In the summer edition of Emory Magazine, there was an intriguing article about chemists using solar power to turn “hydrogen into clean fuel.” One of the major issues with using hydrogen as a fuel source, is that it needs to be separated from water, which requires energy. However, since the first law of thermodynamics (also known as the law of conservation of energy) states that energy cannot be created or destroyed, any energy used to separate the hydrogen gas can be used in other applications, such as fuel cells.
As with many other attempts at clean energy, the goal of the research at Emory is to imitate nature. Professor of Chemistry Craig Hill is attempting to “mimic photosynthesis with a carbon-free, molecular water oxidation catalyst (WOC).” Working with Paris Institute of Molecular Chemistry and funded by the U.S. Department of Energy, this research is taking place at the Emory Bio-inspired Renewable Energy Center. Much like biomimicry looks to nature for answers to design questions, Hill’s team “mimic[s] natural processes to generate clean fuel.”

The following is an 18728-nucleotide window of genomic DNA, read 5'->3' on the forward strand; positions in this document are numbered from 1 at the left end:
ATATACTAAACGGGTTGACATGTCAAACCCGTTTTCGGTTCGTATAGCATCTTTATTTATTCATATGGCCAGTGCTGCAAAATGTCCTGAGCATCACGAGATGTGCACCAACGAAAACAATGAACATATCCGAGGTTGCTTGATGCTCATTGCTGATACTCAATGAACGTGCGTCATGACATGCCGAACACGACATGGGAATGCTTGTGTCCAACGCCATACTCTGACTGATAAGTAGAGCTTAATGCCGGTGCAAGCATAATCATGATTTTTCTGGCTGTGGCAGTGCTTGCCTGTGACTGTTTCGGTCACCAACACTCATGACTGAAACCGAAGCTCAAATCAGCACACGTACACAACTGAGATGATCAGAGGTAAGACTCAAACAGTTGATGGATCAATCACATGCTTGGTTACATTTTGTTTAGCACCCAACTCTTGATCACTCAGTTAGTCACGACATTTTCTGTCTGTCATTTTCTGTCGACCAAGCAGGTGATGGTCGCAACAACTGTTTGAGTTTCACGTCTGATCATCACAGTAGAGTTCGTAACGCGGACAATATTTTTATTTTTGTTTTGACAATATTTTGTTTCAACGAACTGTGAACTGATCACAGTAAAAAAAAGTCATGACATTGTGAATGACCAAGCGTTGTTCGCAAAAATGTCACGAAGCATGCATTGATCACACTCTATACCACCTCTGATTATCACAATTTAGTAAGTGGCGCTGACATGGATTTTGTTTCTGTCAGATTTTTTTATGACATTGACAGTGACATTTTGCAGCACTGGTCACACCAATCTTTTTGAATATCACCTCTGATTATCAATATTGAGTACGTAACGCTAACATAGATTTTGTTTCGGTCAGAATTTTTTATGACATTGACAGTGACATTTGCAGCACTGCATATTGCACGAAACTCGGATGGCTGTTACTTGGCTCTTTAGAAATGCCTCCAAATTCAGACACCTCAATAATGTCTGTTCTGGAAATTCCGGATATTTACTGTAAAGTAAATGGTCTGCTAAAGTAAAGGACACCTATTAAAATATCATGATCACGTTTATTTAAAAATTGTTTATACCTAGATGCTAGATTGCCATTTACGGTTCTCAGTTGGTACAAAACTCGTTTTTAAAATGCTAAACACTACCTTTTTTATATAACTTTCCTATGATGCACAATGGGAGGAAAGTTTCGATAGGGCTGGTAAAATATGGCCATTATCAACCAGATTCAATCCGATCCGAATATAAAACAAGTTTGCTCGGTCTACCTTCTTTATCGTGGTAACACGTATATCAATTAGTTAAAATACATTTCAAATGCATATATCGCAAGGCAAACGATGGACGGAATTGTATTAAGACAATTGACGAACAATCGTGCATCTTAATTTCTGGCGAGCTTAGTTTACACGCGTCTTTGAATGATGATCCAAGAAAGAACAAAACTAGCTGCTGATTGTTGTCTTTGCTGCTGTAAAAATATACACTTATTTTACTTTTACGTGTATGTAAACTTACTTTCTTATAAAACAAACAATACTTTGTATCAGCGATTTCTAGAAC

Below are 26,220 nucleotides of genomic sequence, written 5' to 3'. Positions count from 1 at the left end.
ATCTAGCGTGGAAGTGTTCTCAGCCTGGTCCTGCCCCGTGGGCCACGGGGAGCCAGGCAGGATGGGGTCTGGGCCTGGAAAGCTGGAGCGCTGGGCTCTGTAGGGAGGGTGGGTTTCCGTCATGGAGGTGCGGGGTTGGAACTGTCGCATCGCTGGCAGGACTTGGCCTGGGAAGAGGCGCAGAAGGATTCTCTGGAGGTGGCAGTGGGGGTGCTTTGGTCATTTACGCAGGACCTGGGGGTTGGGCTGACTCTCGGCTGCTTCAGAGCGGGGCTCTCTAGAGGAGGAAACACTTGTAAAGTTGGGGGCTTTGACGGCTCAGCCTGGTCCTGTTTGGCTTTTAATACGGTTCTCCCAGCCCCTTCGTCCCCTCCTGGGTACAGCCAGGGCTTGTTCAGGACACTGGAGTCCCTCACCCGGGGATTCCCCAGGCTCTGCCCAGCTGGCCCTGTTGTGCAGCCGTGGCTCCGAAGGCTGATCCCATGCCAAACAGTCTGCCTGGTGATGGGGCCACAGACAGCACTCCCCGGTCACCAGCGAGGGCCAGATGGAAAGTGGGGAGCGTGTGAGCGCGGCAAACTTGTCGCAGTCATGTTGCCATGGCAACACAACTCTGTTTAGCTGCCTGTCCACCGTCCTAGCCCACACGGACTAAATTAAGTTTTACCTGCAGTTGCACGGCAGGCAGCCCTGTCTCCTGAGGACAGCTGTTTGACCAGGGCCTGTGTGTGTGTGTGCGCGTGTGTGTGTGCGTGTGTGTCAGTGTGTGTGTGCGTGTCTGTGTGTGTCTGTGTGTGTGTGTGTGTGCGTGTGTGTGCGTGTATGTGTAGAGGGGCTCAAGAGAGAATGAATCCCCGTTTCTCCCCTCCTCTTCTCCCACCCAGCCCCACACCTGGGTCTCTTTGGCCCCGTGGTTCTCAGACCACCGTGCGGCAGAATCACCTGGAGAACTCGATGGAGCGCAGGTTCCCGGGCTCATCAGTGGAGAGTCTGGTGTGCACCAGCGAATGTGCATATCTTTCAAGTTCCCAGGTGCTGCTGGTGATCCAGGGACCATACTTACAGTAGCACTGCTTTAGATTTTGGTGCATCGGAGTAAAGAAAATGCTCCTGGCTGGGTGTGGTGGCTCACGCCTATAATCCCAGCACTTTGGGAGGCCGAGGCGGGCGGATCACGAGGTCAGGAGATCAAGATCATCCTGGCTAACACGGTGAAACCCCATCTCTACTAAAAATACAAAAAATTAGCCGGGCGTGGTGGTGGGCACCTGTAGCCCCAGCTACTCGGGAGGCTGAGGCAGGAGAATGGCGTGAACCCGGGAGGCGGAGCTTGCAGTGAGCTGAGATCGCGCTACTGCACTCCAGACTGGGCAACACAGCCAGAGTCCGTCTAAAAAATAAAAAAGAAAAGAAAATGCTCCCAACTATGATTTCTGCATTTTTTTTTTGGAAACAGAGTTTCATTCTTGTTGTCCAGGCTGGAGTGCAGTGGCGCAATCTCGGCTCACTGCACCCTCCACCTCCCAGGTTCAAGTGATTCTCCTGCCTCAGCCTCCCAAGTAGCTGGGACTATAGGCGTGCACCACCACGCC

Universities across the country and around the world have fantastic opportunities to teach the next generation and to develop clean energy sources. However, as Oberlin Professor David Orr warns, education that takes place in isolation (i.e. inside the classroom) cannot sufficiently prepare students for a sustainable future.